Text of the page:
Want to Keep Your Money? Avoid Cannabis Stocks With These 3 Traits

The first step to making money by investing in stocks is to keep the money you already have. That’s particularly true when it comes to the marijuana sector, where — regrettably — there’s an abundance of bad options from which to choose.

Thankfully, the cannabis industry is maturing, but there are already a few common traits among the weakest performers. Aside from general red flags like indebtedness and unprofitability, be sure to pay attention to these three calling cards for cannabis stocks that’ll hurt your portfolio’s value.

Two people looking at financial chart on laptop.

Image source: Getty Images.

1. Overbuilt cultivation and manufacturing capacity

When cannabis businesses work to get bigger, it’s obvious that they need to have enough marijuana to meet demand. But one of the industry’s most common stumbling points is to anticipate more demand than actually exists in the market. 

Time and time again, companies have made massive investments in greenhouses or other cultivation facilities to increase production capacity in anticipation of revenue that never seems to materialize. Then, when the overhead costs become too great a drag on the bottom line for too long, management dolefully announces that the extra capacity needs to be turned off, like when Aurora Cannabis ( ACB -2.24% ) closed one of its facilities and reduced the output of another by 75% late last year. 

As an investor, it’s difficult to judge whether a company’s plans to build out new cultivation space are going to be fruitful. Thankfully, you can easily screen out the businesses that have already stumbled by expanding beyond what’s supported by demand. If an unprofitable company’s cost of goods sold (COGS) eats up a stubbornly high percentage of quarterly revenue, it’s a sign there’s inefficiency afoot. For example, in the third fiscal quarter of 2021, Aurora Cannabis had a cost of sales of $127.54 million and total net revenue of only $55.16 million. Management attributed this to the detrimental effect of unused capacity.

2. Targeting the least lucrative product segments

Raw materials and simple products sell for less per unit than more complex products that require substantial processing. In the cannabis industry, that means products like vaporizers, oils, edibles, skin creams, and beverages have more attractive margins than bulk dried marijuana flower.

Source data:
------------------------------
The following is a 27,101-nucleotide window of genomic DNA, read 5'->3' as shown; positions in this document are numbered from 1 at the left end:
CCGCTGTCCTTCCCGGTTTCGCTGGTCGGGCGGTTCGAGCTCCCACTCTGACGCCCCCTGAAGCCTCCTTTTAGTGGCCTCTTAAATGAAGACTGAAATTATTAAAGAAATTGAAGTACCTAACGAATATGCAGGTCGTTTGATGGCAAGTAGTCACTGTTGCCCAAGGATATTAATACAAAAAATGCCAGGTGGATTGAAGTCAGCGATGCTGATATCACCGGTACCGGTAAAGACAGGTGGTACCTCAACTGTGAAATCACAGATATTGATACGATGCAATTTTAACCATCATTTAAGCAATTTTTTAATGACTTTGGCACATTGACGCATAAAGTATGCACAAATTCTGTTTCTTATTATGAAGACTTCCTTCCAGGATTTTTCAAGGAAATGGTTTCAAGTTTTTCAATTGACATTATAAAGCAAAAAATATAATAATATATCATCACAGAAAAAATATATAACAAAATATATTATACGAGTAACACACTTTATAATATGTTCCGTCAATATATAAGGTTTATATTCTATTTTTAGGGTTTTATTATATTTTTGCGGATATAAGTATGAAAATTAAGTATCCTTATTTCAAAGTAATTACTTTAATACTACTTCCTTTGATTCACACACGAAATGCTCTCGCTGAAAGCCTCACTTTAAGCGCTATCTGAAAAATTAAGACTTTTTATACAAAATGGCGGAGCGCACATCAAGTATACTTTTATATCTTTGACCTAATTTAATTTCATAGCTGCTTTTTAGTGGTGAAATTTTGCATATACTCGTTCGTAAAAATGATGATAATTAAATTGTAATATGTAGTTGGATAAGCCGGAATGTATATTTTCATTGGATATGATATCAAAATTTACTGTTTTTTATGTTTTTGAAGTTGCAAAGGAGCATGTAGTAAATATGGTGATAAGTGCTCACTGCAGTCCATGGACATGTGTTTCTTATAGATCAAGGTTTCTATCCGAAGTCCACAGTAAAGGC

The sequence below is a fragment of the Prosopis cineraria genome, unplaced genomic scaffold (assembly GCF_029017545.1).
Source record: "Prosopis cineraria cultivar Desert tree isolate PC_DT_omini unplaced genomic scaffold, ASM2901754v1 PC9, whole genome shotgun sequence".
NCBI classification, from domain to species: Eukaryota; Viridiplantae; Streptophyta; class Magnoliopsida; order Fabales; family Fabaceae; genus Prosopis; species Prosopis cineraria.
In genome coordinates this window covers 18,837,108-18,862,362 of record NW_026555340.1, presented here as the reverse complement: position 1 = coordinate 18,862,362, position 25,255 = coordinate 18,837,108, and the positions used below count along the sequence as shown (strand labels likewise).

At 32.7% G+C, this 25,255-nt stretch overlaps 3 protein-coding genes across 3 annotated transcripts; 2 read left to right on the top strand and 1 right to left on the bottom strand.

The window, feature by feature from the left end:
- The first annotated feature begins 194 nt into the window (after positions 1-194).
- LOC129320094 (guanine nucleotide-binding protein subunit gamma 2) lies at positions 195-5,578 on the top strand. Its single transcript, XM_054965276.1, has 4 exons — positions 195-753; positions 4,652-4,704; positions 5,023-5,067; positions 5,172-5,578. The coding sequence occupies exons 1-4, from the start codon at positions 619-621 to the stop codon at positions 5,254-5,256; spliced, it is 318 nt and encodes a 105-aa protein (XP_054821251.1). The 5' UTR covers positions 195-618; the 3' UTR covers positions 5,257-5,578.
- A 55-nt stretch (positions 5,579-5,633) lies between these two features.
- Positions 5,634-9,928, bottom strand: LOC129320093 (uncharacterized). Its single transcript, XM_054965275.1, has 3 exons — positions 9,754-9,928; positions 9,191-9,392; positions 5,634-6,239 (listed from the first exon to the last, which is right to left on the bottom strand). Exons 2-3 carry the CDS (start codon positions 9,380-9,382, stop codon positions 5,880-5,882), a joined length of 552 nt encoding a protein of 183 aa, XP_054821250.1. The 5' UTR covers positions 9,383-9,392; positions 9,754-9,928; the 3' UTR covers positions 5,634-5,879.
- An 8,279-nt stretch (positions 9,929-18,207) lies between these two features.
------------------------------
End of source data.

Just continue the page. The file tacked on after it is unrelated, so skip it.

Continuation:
Furthermore, these complex items are less likely to experience competition from illegal products, as they tend to require specialized industrial equipment to make. That doesn’t necessarily mean that it’s always easier to make a profit on sales of each unit, but it does ensure that competitors will need to spend more up front to purchase the right hardware before they can start to compete for market share.

So, it makes sense to avoid companies that focus on selling cannabis flower unless they have proven that they can consistently do so profitably at scale. Be aware that unprofitable companies like Aurora Cannabis and Cronos Group can compete in lucrative segments and still fall victim to low average selling prices. There’s a difference between competing in a product segment and deriving a large proportion of total revenue from it.

3. Habitual accounting concessions

I’m of the general opinion that the stronger a company’s earnings are, the less explanation its financial results need to wow investors. Many cannabis companies are not profitable — sometimes for reasons management can’t control, like changes in the price of bulk cannabis. That means they can’t report positive values for their earnings before interest, taxes, depreciation, and amortization (EBITDA), but they still want to report some financial metric that is trending in the right direction. Thus, the concept of “adjusted” EBITDA was born (or so I imagine).

In short, many marijuana cultivators like Aurora Cannabis and Cronos Group recalculate their EBITDA to account for fluctuations in the market price of cannabis and one-off expenditures, then report the resulting value as adjusted EBITDA.

There’s nothing wrong with providing alternative metrics for investors to use to evaluate a stock. On the other hand, the healthiest cannabis companies don’t need to repackage their earnings results to look appealing, so it’s probably good to tread carefully around the ones that do.

 

This article represents the opinion of the writer, who may disagree with the “official” recommendation position of a Motley Fool premium advisory service. We’re motley! Questioning an investing thesis – even one of our own – helps us all think critically about investing and make decisions that help us become smarter, happier, and richer.



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